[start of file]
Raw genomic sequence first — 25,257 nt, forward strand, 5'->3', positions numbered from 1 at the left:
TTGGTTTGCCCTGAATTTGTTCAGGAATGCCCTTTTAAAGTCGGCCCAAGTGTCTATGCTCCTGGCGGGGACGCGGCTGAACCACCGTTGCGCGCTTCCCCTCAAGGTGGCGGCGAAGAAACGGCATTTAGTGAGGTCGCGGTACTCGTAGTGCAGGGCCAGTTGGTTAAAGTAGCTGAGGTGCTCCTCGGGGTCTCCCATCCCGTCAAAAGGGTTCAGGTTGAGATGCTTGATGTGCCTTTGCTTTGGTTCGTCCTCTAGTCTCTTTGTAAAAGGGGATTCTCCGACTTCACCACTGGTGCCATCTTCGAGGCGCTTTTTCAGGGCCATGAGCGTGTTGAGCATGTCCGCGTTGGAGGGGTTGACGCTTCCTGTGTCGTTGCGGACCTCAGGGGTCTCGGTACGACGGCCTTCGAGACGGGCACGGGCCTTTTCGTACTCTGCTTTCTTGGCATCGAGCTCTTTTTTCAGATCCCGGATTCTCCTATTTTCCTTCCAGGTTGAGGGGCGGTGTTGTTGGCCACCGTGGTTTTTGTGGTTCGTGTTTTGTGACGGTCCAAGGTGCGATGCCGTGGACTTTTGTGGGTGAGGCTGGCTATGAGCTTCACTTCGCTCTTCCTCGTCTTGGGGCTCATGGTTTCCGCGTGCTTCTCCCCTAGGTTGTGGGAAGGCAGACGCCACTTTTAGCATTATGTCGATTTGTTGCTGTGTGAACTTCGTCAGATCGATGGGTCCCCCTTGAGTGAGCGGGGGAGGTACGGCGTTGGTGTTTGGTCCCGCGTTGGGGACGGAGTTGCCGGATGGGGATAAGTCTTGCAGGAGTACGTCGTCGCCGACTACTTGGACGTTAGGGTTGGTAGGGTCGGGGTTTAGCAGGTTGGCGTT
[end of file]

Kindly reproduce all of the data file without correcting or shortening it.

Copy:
Raw genomic sequence first — 25,257 nt, forward strand, 5'->3', positions numbered from 1 at the left:
TTGGTTTGCCCTGAATTTGTTCAGGAATGCCCTTTTAAAGTCGGCCCAAGTGTCTATGCTCCTGGCGGGGACGCGGCTGAACCACCGTTGCGCGCTTCCCCTCAAGGTGGCGGCGAAGAAACGGCATTTAGTGAGGTCGCGGTACTCGTAGTGCAGGGCCAGTTGGTTAAAGTAGCTGAGGTGCTCCTCGGGGTCTCCCATCCCGTCAAAAGGGTTCAGGTTGAGATGCTTGATGTGCCTTTGCTTTGGTTCGTCCTCTAGTCTCTTTGTAAAAGGGGATTCTCCGACTTCACCACTGGTGCCATCTTCGAGGCGCTTTTTCAGGGCCATGAGCGTGTTGAGCATGTCCGCGTTGGAGGGGTTGACGCTTCCTGTGTCGTTGCGGACCTCAGGGGTCTCGGTACGACGGCCTTCGAGACGGGCACGGGCCTTTTCGTACTCTGCTTTCTTGGCATCGAGCTCTTTTTTCAGATCCCGGATTCTCCTATTTTCCTTCCAGGTTGAGGGGCGGTGTTGTTGGCCACCGTGGTTTTTGTGGTTCGTGTTTTGTGACGGTCCAAGGTGCGATGCCGTGGACTTTTGTGGGTGAGGCTGGCTATGAGCTTCACTTCGCTCTTCCTCGTCTTGGGGCTCATGGTTTCCGCGTGCTTCTCCCCTAGGTTGTGGGAAGGCAGACGCCACTTTTAGCATTATGTCGATTTGTTGCTGTGTGAACTTCGTCAGATCGATGGGTCCCCCTTGAGTGAGCGGGGGAGGTACGGCGTTGGTGTTTGGTCCCGCGTTGGGGACGGAGTTGCCGGATGGGGATAAGTCTTGCAGGAGTACGTCGTCGCCGACTACTTGGACGTTAGGGTTGGTAGGGTCGGGGTTTAGCAGGTTGGCGTT